with God, urgently seeking harmony and unity with the almighty who is
also a symbol of possible human perfection. In even his most devout
poetry there shines through Narekatzi a vivid appreciation of
nature. His poem in honour of the Virgin Mary, for example, is a
remarkably sensual depiction of physical human beauty.

Notable on another level is the secular and humanistic sensibility of
Hovaness Yerzengatzi's (died 1294) poetry which records not just male
but female love too. Unlike Bocaccio and other European contemporaries,
in Hovanness Yerzengatzi women appear not just as objects of men's
passion but as individuals themselves capable of experiencing love. In
a poem about a Christian priest's son falling in love with the
daughter of a Muslim Mullah, Yerzengatzi also wrote of a love that
transcends the religious and national divide!  In the sphere of prose
it may be a historical tragedy indeed that only three of Shabouh
Pakradouni's stories survive. These exalt the material and sensual
pleasures of this life, opposing them to the asceticism of Christian

The exaltation of temporal life is also evident in the arts, in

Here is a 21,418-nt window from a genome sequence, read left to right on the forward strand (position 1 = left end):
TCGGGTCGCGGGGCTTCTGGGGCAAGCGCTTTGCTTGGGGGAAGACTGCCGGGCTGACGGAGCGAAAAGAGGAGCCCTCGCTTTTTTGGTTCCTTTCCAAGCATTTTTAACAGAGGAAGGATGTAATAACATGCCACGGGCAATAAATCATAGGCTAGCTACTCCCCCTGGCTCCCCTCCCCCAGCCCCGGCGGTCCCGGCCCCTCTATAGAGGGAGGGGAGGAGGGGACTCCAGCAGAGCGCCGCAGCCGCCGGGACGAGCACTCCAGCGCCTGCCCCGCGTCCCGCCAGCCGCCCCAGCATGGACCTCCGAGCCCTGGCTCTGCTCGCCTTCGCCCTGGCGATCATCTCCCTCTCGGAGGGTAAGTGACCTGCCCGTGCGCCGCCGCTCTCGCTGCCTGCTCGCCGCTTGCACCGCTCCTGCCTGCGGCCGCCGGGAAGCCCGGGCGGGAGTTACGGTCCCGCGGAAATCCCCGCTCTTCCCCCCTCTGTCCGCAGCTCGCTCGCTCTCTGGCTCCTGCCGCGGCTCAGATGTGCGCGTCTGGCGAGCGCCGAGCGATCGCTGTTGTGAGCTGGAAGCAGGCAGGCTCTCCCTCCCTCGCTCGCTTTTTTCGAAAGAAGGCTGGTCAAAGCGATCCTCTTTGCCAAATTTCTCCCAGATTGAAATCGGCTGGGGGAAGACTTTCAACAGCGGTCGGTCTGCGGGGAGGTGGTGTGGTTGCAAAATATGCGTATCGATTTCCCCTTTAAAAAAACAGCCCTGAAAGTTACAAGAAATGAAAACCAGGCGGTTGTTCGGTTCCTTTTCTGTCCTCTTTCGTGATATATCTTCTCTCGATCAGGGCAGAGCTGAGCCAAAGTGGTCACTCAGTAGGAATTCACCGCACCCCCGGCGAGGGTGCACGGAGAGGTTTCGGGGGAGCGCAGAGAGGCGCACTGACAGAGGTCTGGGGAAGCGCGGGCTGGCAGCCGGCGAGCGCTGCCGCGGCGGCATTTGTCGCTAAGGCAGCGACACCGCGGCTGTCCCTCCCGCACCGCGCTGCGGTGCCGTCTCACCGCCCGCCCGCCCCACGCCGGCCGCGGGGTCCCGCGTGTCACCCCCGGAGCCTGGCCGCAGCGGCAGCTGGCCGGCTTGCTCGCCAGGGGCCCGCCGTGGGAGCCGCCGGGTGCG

miniature painting, in decorative sculptures and ornamentation. Even
paintings with explicitly religious themes contain images of dances,
feasts, wild beasts and hunts, the best being etched in wonderfully
sensuous colours. Written records of ornamental sculptures tell of
theatres, of hunts, dances and debauchery.  Chaloyan notes that
paintings of the period reveal a variety of forms marked by realistic
detail and by a diversity and individuality of human features, all set
in precisely caught natural surroundings. Such artistic representation
contrasted sharply with traditional formal or symbolic depiction of
human beings or to the tedious accumulation of the repetitive and the


The contentious aspects of Chaloyan's volume do not undermine the
intrinsic and enduring value of the cultural and intellectual
accomplishments he describes. Yet problems of evidence, periodisation